My biggest issue with the non-admin thing is that you need to have a fairly high degree of technical sophistication in order to accomplish this. While the security enhancements for Windows XP SP2 are great for notifying the user about certain unsafe actions.  A lot of the actions require you to be an administrator (installing ActiveX controls for example).

    In my example of our annual review tool problem, I had to run Internet Explorer as an administrator then provide my network credentials to access the tool.  That worked fine for me, but good thing my grandma wasn't trying to do the same thing!

    The problem as I see it, is with conflicting agendas. We want people to be admins to perform admin tasks (install programs, update the registry etc.) but we don't want to require our users to be administrators to read their email.  ClickOnce deployment should help somewhat in this area, but you still have the issue of deploying CAS policies. I would love to see Longhorn nail this issue down so that it is easier for users to not run as admin.

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    The following is a post from my blog. While it is not targetted at strictly developers the lesson is universal:

    Last fall I got an email from the IT department at my school informing me that I was sharing files in an XDCC chatroom. I mailed them back and told them I wasn't and that I don't use XDCC. The sent me back a message with the server that I was connected to as well as the ports and other relevant information. I immeadiantly went to work to diagnose the problem. A virus scan turned up nothing as did adaware. I proceeded to download a copy of TCPview from Sysinternals. Sure enough there was copy of netsvc running on the port that the emailed me. As I dug into the issue I discovered a file called cfgmgmt.dll that had been added into system32. This did indeed turn out to be the culprit.

    I wasted a day tracking down this issue. It wasted a huge amount of my time that I did not have to waste. The trojan had come with something that I had downloaded that was less than legit. Even so I wanted to make sure that it never happened again. Sometime before I had bookmarked an article to read later about developing applications as a non-administrator. After this incident I sat down and read it, and implemented everything that it said.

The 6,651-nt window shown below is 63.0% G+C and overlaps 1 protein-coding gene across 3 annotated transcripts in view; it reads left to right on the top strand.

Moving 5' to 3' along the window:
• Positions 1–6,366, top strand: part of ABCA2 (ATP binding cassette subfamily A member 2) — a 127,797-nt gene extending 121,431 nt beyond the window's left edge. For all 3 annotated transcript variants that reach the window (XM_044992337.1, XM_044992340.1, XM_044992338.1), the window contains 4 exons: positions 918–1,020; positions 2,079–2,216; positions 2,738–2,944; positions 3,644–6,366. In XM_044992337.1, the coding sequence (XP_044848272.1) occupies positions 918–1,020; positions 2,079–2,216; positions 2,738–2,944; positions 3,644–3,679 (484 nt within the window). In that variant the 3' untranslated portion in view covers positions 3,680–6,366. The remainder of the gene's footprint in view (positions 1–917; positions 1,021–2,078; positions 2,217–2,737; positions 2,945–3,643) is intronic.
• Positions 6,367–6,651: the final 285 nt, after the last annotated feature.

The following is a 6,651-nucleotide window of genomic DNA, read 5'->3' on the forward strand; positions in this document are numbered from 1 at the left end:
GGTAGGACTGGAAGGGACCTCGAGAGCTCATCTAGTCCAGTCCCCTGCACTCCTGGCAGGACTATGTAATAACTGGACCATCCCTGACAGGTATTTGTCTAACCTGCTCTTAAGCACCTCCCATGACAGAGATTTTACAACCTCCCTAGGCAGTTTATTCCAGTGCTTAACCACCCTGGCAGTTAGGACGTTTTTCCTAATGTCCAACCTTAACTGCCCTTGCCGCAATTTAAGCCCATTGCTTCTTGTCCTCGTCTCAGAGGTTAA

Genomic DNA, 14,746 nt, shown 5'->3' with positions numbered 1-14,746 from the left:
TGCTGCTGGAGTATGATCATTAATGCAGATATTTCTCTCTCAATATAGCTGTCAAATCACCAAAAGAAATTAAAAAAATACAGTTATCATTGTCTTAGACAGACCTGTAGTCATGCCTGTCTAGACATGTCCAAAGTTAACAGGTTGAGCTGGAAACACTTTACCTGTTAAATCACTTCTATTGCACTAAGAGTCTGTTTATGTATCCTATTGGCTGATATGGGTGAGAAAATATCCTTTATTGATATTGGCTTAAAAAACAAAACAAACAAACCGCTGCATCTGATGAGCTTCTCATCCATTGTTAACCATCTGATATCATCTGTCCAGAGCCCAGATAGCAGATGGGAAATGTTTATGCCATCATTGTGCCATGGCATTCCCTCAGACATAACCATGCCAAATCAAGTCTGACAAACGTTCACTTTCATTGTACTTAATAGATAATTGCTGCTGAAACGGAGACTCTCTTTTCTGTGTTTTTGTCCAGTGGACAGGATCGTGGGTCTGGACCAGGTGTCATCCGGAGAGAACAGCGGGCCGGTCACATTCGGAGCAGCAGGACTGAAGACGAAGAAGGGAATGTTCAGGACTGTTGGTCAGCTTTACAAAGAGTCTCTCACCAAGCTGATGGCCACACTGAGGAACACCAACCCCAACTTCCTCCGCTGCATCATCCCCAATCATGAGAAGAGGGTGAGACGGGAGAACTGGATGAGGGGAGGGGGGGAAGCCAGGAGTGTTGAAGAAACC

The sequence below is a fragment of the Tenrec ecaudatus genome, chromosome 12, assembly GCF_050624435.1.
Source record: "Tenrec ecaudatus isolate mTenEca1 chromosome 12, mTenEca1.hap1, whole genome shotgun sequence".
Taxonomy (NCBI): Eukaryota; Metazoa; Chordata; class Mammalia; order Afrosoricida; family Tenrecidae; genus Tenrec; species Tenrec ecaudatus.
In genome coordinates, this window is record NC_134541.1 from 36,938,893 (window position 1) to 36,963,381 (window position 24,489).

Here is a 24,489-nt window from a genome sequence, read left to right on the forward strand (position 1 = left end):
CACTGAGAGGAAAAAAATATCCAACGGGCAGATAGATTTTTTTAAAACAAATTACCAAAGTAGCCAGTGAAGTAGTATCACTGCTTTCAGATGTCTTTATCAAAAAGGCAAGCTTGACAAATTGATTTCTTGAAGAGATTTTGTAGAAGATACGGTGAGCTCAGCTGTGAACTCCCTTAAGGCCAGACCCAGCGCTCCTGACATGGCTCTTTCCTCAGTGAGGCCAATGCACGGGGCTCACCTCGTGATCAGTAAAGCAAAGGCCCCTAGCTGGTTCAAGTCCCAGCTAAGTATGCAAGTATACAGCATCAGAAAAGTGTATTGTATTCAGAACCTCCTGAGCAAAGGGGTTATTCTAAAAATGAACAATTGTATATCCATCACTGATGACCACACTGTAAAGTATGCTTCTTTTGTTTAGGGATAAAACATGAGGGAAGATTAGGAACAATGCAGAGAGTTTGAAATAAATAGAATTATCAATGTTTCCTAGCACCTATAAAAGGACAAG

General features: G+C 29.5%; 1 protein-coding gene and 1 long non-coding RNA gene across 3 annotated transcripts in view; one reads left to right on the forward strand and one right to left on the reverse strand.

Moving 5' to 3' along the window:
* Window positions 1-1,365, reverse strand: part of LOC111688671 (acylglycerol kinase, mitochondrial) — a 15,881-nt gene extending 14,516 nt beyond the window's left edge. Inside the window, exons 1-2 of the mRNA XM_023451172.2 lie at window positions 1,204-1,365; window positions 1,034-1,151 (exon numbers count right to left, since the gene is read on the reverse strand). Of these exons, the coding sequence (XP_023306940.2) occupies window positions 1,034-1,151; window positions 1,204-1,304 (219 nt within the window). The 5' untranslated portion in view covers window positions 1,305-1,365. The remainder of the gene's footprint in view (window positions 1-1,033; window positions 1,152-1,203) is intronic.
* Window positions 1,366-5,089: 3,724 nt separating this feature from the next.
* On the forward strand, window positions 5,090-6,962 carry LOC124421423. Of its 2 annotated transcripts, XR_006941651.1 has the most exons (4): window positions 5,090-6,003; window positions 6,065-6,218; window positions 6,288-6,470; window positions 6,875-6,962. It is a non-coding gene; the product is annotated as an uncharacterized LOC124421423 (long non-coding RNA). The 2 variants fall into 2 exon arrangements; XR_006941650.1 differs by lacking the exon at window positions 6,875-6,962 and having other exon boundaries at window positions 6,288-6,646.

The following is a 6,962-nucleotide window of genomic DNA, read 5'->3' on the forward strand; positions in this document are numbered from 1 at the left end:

Why did I do that? The answer is simple, if my user had not been in the administrator group nothing would have happened. As a regular user you don't have permission to add files to system32 and settings to the registry. I would have saved alot of time that I spent trying to hunt it down. Many virii that exist require the user to be an administrator to be effective. If the user is not an administrator than there are insufficient privledges for the virus to do what it wants. Obviously this does not protect against virii that exploit a security flaw to gain elevated privledges so a virus scanner is still needed.

    Is all this security a pain? I have not found it to be. You can easily run an application or an installer as an administrator through the runas option in the windows shell. There are plenty of guides out there on how to use your computer effectivly as a non-administrator. So I implore you, DON”T RUN AS AN ADMINISTRATOR.

    And if you do? I never want to hear you cry about any companies security flaws, you are just as culpable as they are.

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    I run as admin at work.  I tried doing web development with ASP.NET as a power user, and frankly, it sucked.  I had to "runas" far too many times.

    That, and my Palm software / USB sync pretty much refused to work unless as Admin.  It's "old" enough that it doesn't get along well with XP Pro.

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    Actually when I did some COM+ development I ran as admin just how VS could automatically unregister and reregister the component. But thats the only time.